(AFP (eng) 01/15/18)
Catholics in the Democratic Republic of Congo on Saturday called for a fresh rally against "the dictatorship" as they step up pressure on President Joseph Kabila. The call for a demonstration on January 21 came less than two weeks after New Year's Eve protests against Kabila's rule saw six deaths in a crackdown by authorities, according to church and UN sources. Rally coordinators urged believers to march "hand in hand as ever, peacefully with our peace branches, our bibles, our rosary beads and our crucifixes to save the Congo, our common heritage, in sacred respect of persons and property" and to offer "no respite for the dictatorship". "Far from intimidating us, the authorities have reinforced our determination ... to avail...
(AFP (eng) 01/15/18)
Mohamed Anwar Sadat, a dissident and nephew of Egypt's late president of the same name, said Monday he will not run in this year's presidential poll because the climate was not right for free elections. "I don't feel, and I am not assured, that the elections will be held in the form that we were hoping for... Therefore, we will not enter a losing battle," the former legislator told reporters in Cairo. Despite not yet having announced his own candidacy in the presidential race, incumbent Abdel Fattah al-Sisi is widely expected to stand and win in the first round, which is to be held March 26-28. Campaigning begins on February 24 and will last until March 23. Sisi, Egypt's former...
(AFP (eng) 01/15/18)
A policeman was killed on Sunday by presumed separatists in a restive English-speaking region of Cameroon, where the situation remained extremely tense on Monday, sources told AFP. No further details were released about the incident in Dian, in Cameroon's Southwest Region, but other officers may have also been killed, an official added. "According to some information, other police were killed but we are still looking into this," the official said, who spoke on condition of anonymity. Reports of multiple killings also circulated on social media. Witnesses said panic had gripped several schools, including in Buea, the main city in the English-speaking southwest, and in Muyuka and Tiko. "We are leaving the campus because people in the city are saying that...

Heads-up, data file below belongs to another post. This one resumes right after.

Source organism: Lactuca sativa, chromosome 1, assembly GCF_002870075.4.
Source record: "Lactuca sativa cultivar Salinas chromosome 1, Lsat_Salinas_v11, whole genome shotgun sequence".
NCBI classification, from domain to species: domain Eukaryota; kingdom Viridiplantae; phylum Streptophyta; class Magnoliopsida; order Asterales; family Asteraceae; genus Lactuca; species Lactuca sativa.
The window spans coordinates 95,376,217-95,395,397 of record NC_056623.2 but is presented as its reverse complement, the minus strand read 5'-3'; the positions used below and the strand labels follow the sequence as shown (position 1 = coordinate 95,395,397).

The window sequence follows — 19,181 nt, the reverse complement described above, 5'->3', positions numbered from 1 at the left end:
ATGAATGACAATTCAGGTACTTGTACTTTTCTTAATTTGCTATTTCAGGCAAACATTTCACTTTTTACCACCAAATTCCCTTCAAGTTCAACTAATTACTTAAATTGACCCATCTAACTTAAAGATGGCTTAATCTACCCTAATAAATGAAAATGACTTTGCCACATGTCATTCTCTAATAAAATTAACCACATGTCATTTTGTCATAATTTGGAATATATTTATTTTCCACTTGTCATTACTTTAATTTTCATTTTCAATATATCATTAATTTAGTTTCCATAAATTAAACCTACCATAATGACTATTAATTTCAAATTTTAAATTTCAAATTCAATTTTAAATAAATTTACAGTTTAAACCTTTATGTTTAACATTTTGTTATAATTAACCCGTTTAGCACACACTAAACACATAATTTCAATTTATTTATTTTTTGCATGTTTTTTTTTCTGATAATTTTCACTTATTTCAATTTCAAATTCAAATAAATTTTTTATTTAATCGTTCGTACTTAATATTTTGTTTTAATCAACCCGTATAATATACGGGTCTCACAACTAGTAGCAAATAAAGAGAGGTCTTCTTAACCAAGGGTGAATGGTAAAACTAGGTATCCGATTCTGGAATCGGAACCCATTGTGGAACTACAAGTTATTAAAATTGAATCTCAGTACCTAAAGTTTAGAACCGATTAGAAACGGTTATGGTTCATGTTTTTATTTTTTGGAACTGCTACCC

(AFP (eng) 01/15/18)
Ghana's President Nana Akufo-Addo on Saturday said Donald Trump's reported description of African nations as "shithole countries" was unacceptable, while his predecessor branded the US head of state a racist. President Akufo-Addo tweeted that Trump's reported language was "extremely unfortunate", adding: "We are certainly not 'a shithole country'." "We will not accept such insults, even from a leader of a friendly country, no matter how powerful." Ghana is widely seen as a stable, peaceful country in an often turbulent region, and has close ties to the United States. In 2009 Trump's predecessor, Barack Obama, chose Ghana's capital Accra to set out his foreign policy goals for Africa in a speech in which he said he saw Africa "as a fundamental...
(AFP (eng) 01/15/18)
President Abdel Fattah al-Sisi vowed Monday to protect Egypt's water supply while striving for peace with the Nile upstream countries of Sudan and Ethiopia, which is building a controversial dam. "Egypt will not go to war with its brothers," Sisi said on state television, although Cairo fears its water supply will be affected by Ethiopia's Grand Renaissance Dam. Foreign Minister Sameh Shoukry visited the Ethiopian capital last month for talks on the dam project on the Blue Nile. Egypt relies almost totally on the Nile for irrigation and drinking water, and says it has "historic rights" to the river, guaranteed by treaties from 1929 and 1959. Sisi also stressed that Egypt was investing in its military to protect national security...